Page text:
Multiphasic growth in the layer pullet : effects of nutrient restrictions during rearing

Research output: Thesisinternal PhD, WU


<p>Traditionally, layer pullets are reared on a least-cost basis. Feeding regimens, that allow pullets to consume a restricted amount of nutrients, have been designed to control body growth towards a 'target' weight and age. It was questioned whether the pattern of body growth in relation to the rate of development of particular organs during rearing interferes with the productive potential of the young hen. For the present study, it was hypothesized that the supply of nutrients for some organs may be critical at certain ages, as a result of their individual growth patterns. In this thesis, growth and development of the pullet body and its constituents has been studied by means of multiphasic growth functions. It was found that body weight at end of rearing ('target weight') is less important than type (which nutrient?) and phase (what age?) of restriction in determining egg performance. Furthermore, a pronounced growth spurt in the body growth curve was distinguished at around 19 wk of age ('the maturity growth spurt'), that appeared to be related to both the development of the reproductive organs and the onset of lay. The assessment of this growth spurt in a flock may help the producer in taking nutritional decisions. A certain amount of fat-free tissue in the body is suggested to be critical for the initiation of sexual growth. Fat growth at early rearing seemed to be functionally related to growth of the fat-free body: pullets on a low-lysine diet did not increase their fat-to-protein ratio at that stage of development. Fat growth at late rearing is stored as an energy buffer (abdominal fat pad). The composition of the fat-free body was not affected by dietary treatment. It was concluded that the fatfree body of pullets is a better measure of physiological age than body weight. Effects of nutrient restrictions on growth of body constituents should be presented relative to the fat-free body. Multiphasic analyses of pullet growth quantified some growth relationships between body components which had not been revealed if a simple monophasic growth approach had been used.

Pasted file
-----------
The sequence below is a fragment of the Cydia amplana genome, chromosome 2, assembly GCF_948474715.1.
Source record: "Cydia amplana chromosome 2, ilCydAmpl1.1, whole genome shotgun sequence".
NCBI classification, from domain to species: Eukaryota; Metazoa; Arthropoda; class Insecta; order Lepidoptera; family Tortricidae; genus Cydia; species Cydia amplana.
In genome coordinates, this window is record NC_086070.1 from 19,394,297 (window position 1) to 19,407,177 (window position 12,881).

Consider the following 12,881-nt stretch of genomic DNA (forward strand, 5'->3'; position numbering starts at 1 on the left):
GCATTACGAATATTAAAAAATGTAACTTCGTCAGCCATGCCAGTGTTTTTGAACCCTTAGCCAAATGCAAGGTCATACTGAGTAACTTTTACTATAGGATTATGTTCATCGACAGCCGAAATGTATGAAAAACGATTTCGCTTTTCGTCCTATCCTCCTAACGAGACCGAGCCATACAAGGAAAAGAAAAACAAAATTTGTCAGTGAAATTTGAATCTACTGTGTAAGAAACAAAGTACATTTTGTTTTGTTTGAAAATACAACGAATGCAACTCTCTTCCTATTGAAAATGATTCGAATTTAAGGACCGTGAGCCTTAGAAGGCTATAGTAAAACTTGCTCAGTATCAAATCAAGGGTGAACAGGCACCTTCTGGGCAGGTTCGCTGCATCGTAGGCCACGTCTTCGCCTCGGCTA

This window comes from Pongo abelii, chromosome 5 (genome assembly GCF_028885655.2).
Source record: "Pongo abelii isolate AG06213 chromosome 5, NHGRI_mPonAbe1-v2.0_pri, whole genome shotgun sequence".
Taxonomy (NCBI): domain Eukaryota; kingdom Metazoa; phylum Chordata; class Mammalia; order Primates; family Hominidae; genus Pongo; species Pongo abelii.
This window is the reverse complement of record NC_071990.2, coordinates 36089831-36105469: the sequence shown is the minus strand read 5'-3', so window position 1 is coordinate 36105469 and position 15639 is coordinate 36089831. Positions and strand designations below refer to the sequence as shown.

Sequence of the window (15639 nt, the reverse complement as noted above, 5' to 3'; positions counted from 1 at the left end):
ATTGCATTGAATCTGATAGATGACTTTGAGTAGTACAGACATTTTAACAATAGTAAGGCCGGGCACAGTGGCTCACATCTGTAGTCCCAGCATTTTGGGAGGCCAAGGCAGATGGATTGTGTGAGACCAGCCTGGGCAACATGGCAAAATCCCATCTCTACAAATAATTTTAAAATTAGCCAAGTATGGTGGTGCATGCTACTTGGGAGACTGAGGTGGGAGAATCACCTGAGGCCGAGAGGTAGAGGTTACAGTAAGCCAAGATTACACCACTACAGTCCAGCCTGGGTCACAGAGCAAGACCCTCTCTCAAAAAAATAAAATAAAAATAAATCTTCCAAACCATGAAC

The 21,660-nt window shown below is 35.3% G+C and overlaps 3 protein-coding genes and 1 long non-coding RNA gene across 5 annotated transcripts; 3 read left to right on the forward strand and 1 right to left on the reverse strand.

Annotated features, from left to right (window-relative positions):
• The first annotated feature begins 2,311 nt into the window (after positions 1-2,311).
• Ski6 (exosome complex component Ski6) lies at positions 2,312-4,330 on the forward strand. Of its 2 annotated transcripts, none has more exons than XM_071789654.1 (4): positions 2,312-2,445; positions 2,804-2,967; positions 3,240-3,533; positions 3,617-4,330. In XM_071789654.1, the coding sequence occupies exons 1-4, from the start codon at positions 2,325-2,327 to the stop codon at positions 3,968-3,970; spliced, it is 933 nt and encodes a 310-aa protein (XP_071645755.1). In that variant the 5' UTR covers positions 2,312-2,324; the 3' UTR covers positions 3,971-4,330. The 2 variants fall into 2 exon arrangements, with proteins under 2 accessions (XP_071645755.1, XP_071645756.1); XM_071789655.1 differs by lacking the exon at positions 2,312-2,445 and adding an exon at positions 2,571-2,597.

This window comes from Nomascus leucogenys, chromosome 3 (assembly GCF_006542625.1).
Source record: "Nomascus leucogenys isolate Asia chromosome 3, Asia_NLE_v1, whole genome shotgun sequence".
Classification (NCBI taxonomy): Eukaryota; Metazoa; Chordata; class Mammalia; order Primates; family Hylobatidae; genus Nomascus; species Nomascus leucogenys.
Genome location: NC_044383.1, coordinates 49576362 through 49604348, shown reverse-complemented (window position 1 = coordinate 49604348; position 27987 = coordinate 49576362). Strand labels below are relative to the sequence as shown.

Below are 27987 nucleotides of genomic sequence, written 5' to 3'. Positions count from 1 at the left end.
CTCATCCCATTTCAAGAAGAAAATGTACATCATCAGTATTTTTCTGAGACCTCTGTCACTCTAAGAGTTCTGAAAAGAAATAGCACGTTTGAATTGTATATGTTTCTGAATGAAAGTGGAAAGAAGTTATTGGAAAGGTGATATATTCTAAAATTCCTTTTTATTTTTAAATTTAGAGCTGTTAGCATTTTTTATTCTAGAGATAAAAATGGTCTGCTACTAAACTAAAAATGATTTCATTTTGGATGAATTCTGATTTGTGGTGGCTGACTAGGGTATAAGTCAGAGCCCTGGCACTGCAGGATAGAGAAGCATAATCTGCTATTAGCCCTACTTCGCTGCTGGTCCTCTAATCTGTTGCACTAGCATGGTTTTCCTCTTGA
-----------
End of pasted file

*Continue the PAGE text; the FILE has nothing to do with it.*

Original languageEnglish
QualificationDoctor of Philosophy
Awarding Institution
  • Verstegen, Martin, Promotor
  • Hof, G., Promotor, External person
Award date13 May 1994
Place of PublicationS.l.
Print ISBNs9789054852445
Publication statusPublished - 1994


  • hens
  • animal feeding
  • young animals
  • restricted feeding
  • growth
  • development
  • productivity
  • profitability
  • animal husbandry
  • oviposition
  • eggs
  • egg products


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